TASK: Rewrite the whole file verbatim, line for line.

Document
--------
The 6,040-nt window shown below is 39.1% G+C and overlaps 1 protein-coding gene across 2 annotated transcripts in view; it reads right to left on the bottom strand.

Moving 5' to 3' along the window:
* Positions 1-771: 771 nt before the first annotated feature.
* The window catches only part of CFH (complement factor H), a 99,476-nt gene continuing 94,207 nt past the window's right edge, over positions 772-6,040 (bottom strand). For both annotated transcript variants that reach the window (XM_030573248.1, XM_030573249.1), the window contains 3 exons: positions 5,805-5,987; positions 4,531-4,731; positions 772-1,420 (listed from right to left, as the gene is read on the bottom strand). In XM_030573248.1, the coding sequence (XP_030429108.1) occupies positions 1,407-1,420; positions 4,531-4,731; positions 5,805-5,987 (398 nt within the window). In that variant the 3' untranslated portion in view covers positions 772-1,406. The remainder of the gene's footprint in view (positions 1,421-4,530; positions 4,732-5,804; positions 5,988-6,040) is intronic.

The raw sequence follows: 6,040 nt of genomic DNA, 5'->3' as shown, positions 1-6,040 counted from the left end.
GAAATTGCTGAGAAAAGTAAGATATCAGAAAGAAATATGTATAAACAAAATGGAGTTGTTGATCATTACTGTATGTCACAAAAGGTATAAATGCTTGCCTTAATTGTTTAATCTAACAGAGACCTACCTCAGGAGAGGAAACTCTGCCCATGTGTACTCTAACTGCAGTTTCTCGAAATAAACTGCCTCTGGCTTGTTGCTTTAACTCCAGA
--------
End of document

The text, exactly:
The 6,040-nt window shown below is 39.1% G+C and overlaps 1 protein-coding gene across 2 annotated transcripts in view; it reads right to left on the bottom strand.

Moving 5' to 3' along the window:
* Positions 1-771: 771 nt before the first annotated feature.
* The window catches only part of CFH (complement factor H), a 99,476-nt gene continuing 94,207 nt past the window's right edge, over positions 772-6,040 (bottom strand). For both annotated transcript variants that reach the window (XM_030573248.1, XM_030573249.1), the window contains 3 exons: positions 5,805-5,987; positions 4,531-4,731; positions 772-1,420 (listed from right to left, as the gene is read on the bottom strand). In XM_030573248.1, the coding sequence (XP_030429108.1) occupies positions 1,407-1,420; positions 4,531-4,731; positions 5,805-5,987 (398 nt within the window). In that variant the 3' untranslated portion in view covers positions 772-1,406. The remainder of the gene's footprint in view (positions 1,421-4,530; positions 4,732-5,804; positions 5,988-6,040) is intronic.

The raw sequence follows: 6,040 nt of genomic DNA, 5'->3' as shown, positions 1-6,040 counted from the left end.
GAAATTGCTGAGAAAAGTAAGATATCAGAAAGAAATATGTATAAACAAAATGGAGTTGTTGATCATTACTGTATGTCACAAAAGGTATAAATGCTTGCCTTAATTGTTTAATCTAACAGAGACCTACCTCAGGAGAGGAAACTCTGCCCATGTGTACTCTAACTGCAGTTTCTCGAAATAAACTGCCTCTGGCTTGTTGCTTTAACTCCAGA